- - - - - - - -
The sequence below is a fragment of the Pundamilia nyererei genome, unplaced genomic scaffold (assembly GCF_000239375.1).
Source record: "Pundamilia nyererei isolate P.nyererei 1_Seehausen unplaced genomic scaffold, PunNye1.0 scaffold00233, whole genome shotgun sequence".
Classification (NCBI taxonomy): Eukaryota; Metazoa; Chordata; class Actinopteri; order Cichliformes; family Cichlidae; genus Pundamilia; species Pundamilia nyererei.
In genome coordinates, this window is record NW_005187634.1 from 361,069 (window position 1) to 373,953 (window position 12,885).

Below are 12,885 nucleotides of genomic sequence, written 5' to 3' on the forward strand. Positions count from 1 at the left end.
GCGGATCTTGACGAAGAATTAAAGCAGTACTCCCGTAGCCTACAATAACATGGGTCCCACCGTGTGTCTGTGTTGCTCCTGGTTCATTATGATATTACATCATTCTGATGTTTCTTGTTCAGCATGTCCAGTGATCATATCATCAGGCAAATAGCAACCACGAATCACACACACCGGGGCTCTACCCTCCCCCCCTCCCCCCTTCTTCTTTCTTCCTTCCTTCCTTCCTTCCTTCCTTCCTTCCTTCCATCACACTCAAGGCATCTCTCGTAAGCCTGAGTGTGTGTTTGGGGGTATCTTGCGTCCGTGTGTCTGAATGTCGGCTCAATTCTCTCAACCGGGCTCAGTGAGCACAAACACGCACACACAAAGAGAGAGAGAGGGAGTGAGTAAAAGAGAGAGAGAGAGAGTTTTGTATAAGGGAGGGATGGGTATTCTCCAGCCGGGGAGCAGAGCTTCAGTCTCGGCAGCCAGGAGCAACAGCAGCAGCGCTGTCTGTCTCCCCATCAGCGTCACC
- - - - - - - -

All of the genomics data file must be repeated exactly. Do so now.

The sequence below is a fragment of the Pundamilia nyererei genome, unplaced genomic scaffold (assembly GCF_000239375.1).
Source record: "Pundamilia nyererei isolate P.nyererei 1_Seehausen unplaced genomic scaffold, PunNye1.0 scaffold00233, whole genome shotgun sequence".
Classification (NCBI taxonomy): Eukaryota; Metazoa; Chordata; class Actinopteri; order Cichliformes; family Cichlidae; genus Pundamilia; species Pundamilia nyererei.
In genome coordinates, this window is record NW_005187634.1 from 361,069 (window position 1) to 373,953 (window position 12,885).

Below are 12,885 nucleotides of genomic sequence, written 5' to 3' on the forward strand. Positions count from 1 at the left end.
GCGGATCTTGACGAAGAATTAAAGCAGTACTCCCGTAGCCTACAATAACATGGGTCCCACCGTGTGTCTGTGTTGCTCCTGGTTCATTATGATATTACATCATTCTGATGTTTCTTGTTCAGCATGTCCAGTGATCATATCATCAGGCAAATAGCAACCACGAATCACACACACCGGGGCTCTACCCTCCCCCCCTCCCCCCTTCTTCTTTCTTCCTTCCTTCCTTCCTTCCTTCCTTCCTTCCTTCCATCACACTCAAGGCATCTCTCGTAAGCCTGAGTGTGTGTTTGGGGGTATCTTGCGTCCGTGTGTCTGAATGTCGGCTCAATTCTCTCAACCGGGCTCAGTGAGCACAAACACGCACACACAAAGAGAGAGAGAGGGAGTGAGTAAAAGAGAGAGAGAGAGAGTTTTGTATAAGGGAGGGATGGGTATTCTCCAGCCGGGGAGCAGAGCTTCAGTCTCGGCAGCCAGGAGCAACAGCAGCAGCGCTGTCTGTCTCCCCATCAGCGTCACC